While TS Eliot believed April was the cruellest month, everyone in Scotland knows it's February - that cold, dreich step towards a distant spring.

Well, at least it's short, and for wine drinkers there is a grain of comfort to be had from the various bargains on the shelves, for this is the season of bin-ends.

"Bin-ends date from the time wine was stored in arches in cellars, which were called bins," explains Richard Meadows, director of Edinburgh wine merchant Great Grog. "When you got down to the last dozen or two dozen bottles you cut the price to below cost to free up the bin for a new wine. These days a 'bin' is like a bottling run which has to be at least a container of 24,000 bottles."

When a retailer commits to taking a container in tranches over a year and then declines the final shipment, a bin-end is born. "But it's often triggered by someone's demise," Meadows continues. "When someone goes bust, the bond holding the wine might offer it to me for 50p a bottle plus duty - anything to avoid having to destroy it."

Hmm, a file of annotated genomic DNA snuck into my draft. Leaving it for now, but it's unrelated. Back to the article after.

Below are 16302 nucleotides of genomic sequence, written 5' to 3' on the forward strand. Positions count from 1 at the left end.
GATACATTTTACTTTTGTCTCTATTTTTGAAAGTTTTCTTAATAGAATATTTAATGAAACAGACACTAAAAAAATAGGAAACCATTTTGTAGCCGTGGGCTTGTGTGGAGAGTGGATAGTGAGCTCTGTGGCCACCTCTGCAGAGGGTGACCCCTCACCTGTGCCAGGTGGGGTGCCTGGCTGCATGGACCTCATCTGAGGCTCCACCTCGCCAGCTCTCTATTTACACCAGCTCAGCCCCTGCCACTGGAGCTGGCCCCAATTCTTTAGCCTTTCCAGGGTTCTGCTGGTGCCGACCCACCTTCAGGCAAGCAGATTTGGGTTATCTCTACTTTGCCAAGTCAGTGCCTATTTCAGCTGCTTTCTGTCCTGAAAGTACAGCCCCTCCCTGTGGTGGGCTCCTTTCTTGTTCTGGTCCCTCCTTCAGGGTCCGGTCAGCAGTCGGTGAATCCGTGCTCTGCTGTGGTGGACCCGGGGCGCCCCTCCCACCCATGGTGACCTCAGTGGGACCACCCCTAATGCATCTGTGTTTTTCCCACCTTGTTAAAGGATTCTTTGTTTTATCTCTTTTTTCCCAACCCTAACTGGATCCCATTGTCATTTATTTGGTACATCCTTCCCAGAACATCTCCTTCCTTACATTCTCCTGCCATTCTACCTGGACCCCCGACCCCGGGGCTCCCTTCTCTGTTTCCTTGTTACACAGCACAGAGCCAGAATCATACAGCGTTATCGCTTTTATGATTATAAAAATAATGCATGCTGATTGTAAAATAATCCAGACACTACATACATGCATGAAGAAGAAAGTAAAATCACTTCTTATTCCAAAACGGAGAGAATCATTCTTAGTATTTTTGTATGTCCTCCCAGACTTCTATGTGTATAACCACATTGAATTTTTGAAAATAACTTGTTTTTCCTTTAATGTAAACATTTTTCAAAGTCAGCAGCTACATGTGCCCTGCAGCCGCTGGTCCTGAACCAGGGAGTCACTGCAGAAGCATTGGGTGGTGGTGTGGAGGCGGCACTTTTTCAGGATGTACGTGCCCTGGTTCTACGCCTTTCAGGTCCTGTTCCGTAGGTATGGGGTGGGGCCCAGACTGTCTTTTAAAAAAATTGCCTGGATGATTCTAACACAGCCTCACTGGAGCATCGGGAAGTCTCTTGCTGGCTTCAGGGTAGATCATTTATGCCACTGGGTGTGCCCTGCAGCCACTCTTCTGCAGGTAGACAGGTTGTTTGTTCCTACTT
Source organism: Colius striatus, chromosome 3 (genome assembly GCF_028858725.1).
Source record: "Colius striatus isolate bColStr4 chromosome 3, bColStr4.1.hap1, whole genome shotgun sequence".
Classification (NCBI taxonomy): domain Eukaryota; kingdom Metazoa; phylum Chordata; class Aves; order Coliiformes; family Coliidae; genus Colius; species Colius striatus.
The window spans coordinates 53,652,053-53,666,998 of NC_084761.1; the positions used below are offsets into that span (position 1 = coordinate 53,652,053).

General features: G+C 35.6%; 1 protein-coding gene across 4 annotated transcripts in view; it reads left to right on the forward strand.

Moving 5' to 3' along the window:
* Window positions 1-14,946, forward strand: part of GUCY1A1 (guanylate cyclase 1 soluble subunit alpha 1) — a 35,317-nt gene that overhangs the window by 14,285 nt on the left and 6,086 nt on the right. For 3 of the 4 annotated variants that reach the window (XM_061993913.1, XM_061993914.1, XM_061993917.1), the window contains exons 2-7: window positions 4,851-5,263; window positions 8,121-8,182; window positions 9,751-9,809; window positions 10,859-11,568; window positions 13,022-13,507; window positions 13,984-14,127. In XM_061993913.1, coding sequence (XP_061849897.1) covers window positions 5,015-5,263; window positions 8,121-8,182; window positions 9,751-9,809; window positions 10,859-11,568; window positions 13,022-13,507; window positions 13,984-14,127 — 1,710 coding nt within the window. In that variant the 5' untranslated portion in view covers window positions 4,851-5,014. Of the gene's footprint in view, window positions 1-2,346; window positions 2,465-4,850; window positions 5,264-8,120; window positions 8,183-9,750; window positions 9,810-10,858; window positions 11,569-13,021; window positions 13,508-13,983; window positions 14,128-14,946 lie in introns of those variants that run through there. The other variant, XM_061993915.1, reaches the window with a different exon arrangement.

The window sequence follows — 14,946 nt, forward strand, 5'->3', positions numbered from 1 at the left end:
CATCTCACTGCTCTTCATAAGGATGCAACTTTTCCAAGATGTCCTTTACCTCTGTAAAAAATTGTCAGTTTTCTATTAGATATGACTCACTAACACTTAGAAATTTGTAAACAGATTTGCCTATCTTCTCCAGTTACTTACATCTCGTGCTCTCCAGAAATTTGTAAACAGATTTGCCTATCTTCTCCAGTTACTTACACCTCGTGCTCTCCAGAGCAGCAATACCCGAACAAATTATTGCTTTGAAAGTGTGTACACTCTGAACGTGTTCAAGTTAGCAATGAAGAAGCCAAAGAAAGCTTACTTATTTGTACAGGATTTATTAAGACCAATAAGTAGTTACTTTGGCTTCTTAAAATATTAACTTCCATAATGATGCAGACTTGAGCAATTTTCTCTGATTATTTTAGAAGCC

Of course reputable merchants have to be picky. "Distressed stock can often be really knackered stock," says Doug Wood of WoodWinters in Bridge of Allan and Edinburgh, which has just announced its first bin-end sale. Among tempting offers are a New Zealand sauvignon from Sileni, down from £60 to £45 for a case of six, and a half-price Rijks chardonnay reserve from South Africa.

I hesitate to use the word "half-price" - the most abused expression on the high street. Genuine bin-ends are nearly always good value and quickly sell out, as opposed to what Wood calls those "total garbage half-price deals in the supermarket". It is the retail equivalent of Wall Street's "pump and dump" and the punters fall for it every time.

Of course the great proponent of bin-ends was Oddbins, founded in 1963 by Ahmed Pochee, whose father incidentally set up Edinburgh's first Indian restaurant.

Today the chain has 10 shops in Scotland and no longer does bin-ends as such. "Instead we aim to have eight to 10 one-off parcels of wine which we can really get behind and shout about," says head buyer Anna Supingiu. They tend to reflect a particular focus in store, be it Spain, Greece or, currently Portugal.